All other things being equal a shorter riser will yield a higher poundage bow. Making your own riser would also allow you to choose the angle the limbs connect at on your riser which would allow you some variability in the stack/early string tension as well as other variables such as peak leverage at full draw.  All fun things to play around with.

If I were doing this project I would practice on cheaper woods such as hickory. Once I had the knack down and knew all the likely mistakes I would switch to a hard, heavy wood for the final product.
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Mersa
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Druid

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Re: Help from any bowmen
Reply #5 - Oct 7th, 2017 at 9:07pm
 
Thanks Morphy I personally don't have High woodworking skills but I have a older friend who was a Dutch taught shipwright who has built many things out of wood including guitars and other intricate pieces. He has a large array of hand tools and is extremely skilled with wood I was hoping to get his supervision in the process.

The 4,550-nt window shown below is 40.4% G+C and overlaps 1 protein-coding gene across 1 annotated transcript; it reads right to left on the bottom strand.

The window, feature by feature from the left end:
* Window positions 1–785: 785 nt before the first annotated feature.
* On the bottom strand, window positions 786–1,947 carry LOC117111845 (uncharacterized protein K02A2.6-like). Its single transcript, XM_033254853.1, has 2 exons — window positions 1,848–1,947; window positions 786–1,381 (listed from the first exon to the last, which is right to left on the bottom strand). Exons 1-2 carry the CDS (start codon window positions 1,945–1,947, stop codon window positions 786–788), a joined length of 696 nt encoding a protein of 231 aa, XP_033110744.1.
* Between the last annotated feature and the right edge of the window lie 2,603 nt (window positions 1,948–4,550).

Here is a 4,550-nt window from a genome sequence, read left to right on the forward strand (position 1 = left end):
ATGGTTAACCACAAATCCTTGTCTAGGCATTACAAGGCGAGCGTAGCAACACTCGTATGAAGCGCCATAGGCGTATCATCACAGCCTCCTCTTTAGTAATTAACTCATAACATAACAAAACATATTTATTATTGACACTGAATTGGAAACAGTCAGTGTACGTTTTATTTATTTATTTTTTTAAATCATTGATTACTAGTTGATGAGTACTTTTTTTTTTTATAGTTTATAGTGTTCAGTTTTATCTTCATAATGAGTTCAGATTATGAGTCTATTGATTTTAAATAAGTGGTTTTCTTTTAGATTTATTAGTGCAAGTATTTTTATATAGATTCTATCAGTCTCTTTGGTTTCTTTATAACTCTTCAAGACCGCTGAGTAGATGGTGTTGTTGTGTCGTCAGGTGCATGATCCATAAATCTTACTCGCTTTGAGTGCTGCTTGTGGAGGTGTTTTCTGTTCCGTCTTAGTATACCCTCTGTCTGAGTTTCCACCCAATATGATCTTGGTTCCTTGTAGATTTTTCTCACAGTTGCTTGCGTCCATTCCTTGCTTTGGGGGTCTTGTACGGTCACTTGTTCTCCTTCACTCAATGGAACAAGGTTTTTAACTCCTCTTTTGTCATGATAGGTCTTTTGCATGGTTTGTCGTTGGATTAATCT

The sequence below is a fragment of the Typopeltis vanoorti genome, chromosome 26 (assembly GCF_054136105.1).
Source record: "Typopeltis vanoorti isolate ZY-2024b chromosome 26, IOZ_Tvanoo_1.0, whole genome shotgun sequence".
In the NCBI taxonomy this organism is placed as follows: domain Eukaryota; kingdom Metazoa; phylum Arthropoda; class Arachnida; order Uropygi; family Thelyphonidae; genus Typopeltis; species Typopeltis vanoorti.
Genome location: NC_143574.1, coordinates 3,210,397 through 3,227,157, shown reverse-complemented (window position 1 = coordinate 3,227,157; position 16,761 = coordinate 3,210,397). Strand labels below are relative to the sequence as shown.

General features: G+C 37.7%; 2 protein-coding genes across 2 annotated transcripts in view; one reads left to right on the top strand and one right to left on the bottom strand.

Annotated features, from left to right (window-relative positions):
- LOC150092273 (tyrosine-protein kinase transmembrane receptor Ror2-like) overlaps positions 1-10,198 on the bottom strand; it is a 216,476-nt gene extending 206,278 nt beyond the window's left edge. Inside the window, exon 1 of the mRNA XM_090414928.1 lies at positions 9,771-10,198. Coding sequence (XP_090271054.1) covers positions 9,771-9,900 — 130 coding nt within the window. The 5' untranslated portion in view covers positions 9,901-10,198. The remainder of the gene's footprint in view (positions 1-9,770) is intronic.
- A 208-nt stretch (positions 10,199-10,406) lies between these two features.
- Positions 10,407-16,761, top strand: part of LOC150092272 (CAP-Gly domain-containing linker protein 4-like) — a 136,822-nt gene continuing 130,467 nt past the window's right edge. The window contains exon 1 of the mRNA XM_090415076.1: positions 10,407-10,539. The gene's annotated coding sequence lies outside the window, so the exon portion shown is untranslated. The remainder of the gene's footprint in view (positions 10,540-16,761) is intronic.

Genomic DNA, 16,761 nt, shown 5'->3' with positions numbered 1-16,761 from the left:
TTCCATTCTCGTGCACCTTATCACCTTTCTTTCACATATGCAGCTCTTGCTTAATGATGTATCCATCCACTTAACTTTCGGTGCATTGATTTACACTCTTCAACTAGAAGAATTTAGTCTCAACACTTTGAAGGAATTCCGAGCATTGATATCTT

I think this will be my new approach.
Thanks again morphy
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Re: Help from any bowmen
Reply #6 - Oct 8th, 2017 at 6:06am
 
I've made two risers for use with ski limbs and I would say I'm far from an expert wood-worker. One was technically usable if I hadn't messed up the drilling of the holes for the bolts to hold on the limbs and the other one turned out pretty much as I wanted it too. it isn't perfect but I think most people even with simple tools (the most advanced piece of equipment I had was a drill) can make a functional riser.